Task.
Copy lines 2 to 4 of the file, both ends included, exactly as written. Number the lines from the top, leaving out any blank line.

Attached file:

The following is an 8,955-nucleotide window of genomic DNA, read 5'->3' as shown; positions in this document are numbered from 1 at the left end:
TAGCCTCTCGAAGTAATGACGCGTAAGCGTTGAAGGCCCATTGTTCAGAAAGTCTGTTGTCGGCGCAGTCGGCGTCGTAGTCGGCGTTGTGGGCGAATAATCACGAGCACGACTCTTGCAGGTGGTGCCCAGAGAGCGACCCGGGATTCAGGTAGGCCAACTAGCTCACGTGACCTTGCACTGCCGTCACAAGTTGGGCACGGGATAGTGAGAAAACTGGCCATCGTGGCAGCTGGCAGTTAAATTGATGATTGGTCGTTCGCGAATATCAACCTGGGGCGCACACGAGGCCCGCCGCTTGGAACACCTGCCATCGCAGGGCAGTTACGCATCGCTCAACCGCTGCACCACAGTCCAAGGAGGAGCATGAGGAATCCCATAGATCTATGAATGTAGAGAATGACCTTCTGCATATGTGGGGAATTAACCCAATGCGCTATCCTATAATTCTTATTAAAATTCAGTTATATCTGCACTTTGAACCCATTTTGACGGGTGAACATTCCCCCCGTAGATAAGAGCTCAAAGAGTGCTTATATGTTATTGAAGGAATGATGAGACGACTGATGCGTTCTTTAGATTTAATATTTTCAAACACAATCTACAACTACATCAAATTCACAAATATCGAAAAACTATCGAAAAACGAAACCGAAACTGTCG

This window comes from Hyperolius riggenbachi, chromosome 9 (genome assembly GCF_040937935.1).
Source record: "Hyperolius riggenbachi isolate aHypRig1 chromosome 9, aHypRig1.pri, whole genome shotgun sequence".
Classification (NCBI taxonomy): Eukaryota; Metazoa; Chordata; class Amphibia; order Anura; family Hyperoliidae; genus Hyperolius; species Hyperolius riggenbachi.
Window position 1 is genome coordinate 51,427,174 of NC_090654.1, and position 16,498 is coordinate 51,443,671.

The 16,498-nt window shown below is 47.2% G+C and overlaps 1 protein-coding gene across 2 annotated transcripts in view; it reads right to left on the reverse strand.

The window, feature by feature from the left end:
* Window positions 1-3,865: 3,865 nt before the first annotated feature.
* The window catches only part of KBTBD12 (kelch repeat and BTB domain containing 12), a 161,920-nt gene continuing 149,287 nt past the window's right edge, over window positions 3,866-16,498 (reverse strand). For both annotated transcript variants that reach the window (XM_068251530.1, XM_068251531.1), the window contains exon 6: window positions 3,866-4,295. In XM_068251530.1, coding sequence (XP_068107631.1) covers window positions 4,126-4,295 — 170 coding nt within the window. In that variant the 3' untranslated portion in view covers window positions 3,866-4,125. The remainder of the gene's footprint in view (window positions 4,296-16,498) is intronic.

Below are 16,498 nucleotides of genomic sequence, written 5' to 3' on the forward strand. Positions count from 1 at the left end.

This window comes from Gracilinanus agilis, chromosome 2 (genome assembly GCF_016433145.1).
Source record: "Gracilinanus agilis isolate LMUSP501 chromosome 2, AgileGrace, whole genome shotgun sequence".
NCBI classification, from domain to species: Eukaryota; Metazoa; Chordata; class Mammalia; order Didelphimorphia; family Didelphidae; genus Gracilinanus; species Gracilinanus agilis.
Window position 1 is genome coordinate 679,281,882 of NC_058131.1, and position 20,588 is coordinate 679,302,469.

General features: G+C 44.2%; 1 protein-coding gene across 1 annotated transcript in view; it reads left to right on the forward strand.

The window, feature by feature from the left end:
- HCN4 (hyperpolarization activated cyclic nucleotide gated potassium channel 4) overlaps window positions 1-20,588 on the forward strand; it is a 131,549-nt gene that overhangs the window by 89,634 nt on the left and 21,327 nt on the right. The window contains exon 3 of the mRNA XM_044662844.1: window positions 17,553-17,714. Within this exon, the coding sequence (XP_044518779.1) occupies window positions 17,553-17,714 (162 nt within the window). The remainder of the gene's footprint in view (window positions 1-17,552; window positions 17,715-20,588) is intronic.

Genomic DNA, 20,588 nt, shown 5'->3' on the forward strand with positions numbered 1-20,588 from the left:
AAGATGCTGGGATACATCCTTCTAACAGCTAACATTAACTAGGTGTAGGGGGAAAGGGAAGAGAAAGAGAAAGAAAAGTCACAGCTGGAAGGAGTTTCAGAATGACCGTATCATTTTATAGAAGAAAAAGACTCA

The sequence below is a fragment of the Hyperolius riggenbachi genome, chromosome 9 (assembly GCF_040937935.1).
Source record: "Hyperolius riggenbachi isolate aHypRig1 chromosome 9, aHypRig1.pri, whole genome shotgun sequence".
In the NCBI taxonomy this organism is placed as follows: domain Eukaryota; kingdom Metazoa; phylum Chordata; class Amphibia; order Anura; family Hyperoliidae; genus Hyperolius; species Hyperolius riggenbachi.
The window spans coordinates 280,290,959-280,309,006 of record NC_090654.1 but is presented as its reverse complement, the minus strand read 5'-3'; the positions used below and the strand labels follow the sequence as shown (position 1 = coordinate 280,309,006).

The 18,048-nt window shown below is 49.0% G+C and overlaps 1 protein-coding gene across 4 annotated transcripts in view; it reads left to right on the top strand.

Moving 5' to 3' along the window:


TAGCCTCTCGAAGTAATGACGCGTAAGCGTTGAAGGCCCATTGTTCAGAAAGTCTGTTGTCGGCGCAGTCGGCGTCGTAGTCGGCGTTGTGGGCGAATAATCACGAGCACGACTCTTGCAGGTGGTGCCCAGAGAGCGACCCGGGATTCAGGTAGGCCAACTAGCTCACGTGACCTTGCACTGCCGTCACAAGTTGGGCACGGGATAGTGAGAAAACTGGCCATCGTGGCAGCTGGCAGTTAAATTGATGATTGGTCGTTCGCGAATATCAACCTGGGGCGCACACGAGGCCCGCCGCTTGGAACACCTGCCATCGCAGGGCAGTTACGCATCGCTCAACCGCTGCACCACAGTCCAAGGAGGAGCATGAGGAATCCCATAGATCTATGAATGTAGAGAATGACCTTCTGCATATGTGGGGAATTAACCCAATGCGCTATCCTATAATTCTTATTAAAATTCAGTTATATCTGCACTTTGAACCCATTTTGACGGGTGAACATTCCCCCCGTAGATAAGAGCTCAAAGAGTGCTTATATGTTATTGAAGGAATGATGAGACGACTGATGCGTTCTTTAGATTTAATATTTTCAAACACAATCTACAACTACATCAAATTCACAAATATCGAAAAACTATCGAAAAACGAAACCGAAACTGTCG

This window comes from Hyperolius riggenbachi, chromosome 9 (genome assembly GCF_040937935.1).
Source record: "Hyperolius riggenbachi isolate aHypRig1 chromosome 9, aHypRig1.pri, whole genome shotgun sequence".